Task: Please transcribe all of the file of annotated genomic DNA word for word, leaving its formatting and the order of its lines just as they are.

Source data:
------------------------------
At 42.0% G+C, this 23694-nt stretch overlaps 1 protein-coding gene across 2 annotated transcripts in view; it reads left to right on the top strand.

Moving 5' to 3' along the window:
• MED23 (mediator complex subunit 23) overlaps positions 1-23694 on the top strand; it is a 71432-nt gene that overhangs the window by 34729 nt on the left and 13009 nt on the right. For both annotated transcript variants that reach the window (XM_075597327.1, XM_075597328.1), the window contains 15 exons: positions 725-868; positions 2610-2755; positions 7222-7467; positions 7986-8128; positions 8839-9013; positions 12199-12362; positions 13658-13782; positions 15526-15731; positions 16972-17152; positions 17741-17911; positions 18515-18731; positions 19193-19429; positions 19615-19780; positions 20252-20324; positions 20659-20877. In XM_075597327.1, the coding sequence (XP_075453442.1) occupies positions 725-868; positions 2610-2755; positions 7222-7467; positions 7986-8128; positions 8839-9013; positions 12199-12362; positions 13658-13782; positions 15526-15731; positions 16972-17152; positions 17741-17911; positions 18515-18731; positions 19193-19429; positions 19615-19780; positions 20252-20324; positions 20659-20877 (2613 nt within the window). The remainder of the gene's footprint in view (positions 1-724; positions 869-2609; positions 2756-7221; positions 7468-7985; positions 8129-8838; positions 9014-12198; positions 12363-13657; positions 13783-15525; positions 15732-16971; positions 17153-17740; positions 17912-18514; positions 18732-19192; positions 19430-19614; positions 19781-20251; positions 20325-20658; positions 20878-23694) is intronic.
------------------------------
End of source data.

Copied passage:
At 42.0% G+C, this 23694-nt stretch overlaps 1 protein-coding gene across 2 annotated transcripts in view; it reads left to right on the top strand.

Moving 5' to 3' along the window:
• MED23 (mediator complex subunit 23) overlaps positions 1-23694 on the top strand; it is a 71432-nt gene that overhangs the window by 34729 nt on the left and 13009 nt on the right. For both annotated transcript variants that reach the window (XM_075597327.1, XM_075597328.1), the window contains 15 exons: positions 725-868; positions 2610-2755; positions 7222-7467; positions 7986-8128; positions 8839-9013; positions 12199-12362; positions 13658-13782; positions 15526-15731; positions 16972-17152; positions 17741-17911; positions 18515-18731; positions 19193-19429; positions 19615-19780; positions 20252-20324; positions 20659-20877. In XM_075597327.1, the coding sequence (XP_075453442.1) occupies positions 725-868; positions 2610-2755; positions 7222-7467; positions 7986-8128; positions 8839-9013; positions 12199-12362; positions 13658-13782; positions 15526-15731; positions 16972-17152; positions 17741-17911; positions 18515-18731; positions 19193-19429; positions 19615-19780; positions 20252-20324; positions 20659-20877 (2613 nt within the window). The remainder of the gene's footprint in view (positions 1-724; positions 869-2609; positions 2756-7221; positions 7468-7985; positions 8129-8838; positions 9014-12198; positions 12363-13657; positions 13783-15525; positions 15732-16971; positions 17153-17740; positions 17912-18514; positions 18732-19192; positions 19430-19614; positions 19781-20251; positions 20325-20658; positions 20878-23694) is intronic.